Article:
William Easterly's The Tyranny Of Experts

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The Tyranny of Experts and Its Implications William Easterly’s book The Tyranny of Experts is a complicated analysis of the problems of the development of Third World states. His conclusion is that Western nations seeking to make an impact for the better on the economic development of the Third World cannot do so without supporting democratic goals for these countries (Easterly Chapter 14). Dealing with the often dictatorial leaders of the Third World may improve economic development over time, but it will not better the poorer people of these countries nor enhance their lives. His argument revolves around four topics: the Blank Slate versus learning from history, nations versus individuals, conscious direction versus spontaneous solutions, …show more content…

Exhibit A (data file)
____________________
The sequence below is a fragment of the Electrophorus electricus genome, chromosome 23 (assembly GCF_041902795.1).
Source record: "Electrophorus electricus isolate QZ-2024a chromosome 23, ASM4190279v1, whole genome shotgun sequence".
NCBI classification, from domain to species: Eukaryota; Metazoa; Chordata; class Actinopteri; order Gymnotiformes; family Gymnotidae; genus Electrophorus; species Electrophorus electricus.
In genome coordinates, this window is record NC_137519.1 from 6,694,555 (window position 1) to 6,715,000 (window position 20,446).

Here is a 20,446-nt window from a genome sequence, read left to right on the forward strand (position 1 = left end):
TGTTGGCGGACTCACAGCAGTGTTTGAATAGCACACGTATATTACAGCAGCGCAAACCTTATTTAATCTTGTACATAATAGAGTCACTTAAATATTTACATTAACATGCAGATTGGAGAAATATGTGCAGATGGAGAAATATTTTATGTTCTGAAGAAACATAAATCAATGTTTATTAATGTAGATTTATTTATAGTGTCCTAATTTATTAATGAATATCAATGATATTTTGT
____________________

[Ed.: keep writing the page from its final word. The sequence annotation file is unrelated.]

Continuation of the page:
Easterly’s book is driven by the thesis that democracy will lead to development, not the other way around (Easterly Chapter 1). However, in this writer’s view, Dave Roodman has a point to make. Western leaders in the twenty-first century have to take many Third World countries as they are which does mean that sometimes policy decisions have to be made with dictatorial and unethical heads of state. These leaders can be difficult to work with and it is hard for many Western countries to accept the fact that in order to help the development of a country, they might have to sit across the table from a leader who constantly executes his own people. This is the most pragmatic response. Easterly is certainly correct when he says that democratic government is the best way to increase development at a faster rate in many Third World countries, but there is the constant problem of the fact that a democratic revolution on the scale of America’s or France’s takes a long time to develop and many of these constituted countries are very young indeed. The only other way to achieve this level of democracy is a Western takeover of the country. When the West conquers modern nations, it attempts to make these countries democratic based on Western models. Thus, if the West wants quick development in these countries it has only two solutions: deal practically with the unethical leaders or invade and bring a democracy to a country. Clearly these theories advance as many problems as solutions. What is clear from Easterly’s book is that these questions about development in underprivileged countries today are ones that every Western leader and philanthropic organization must wrestle

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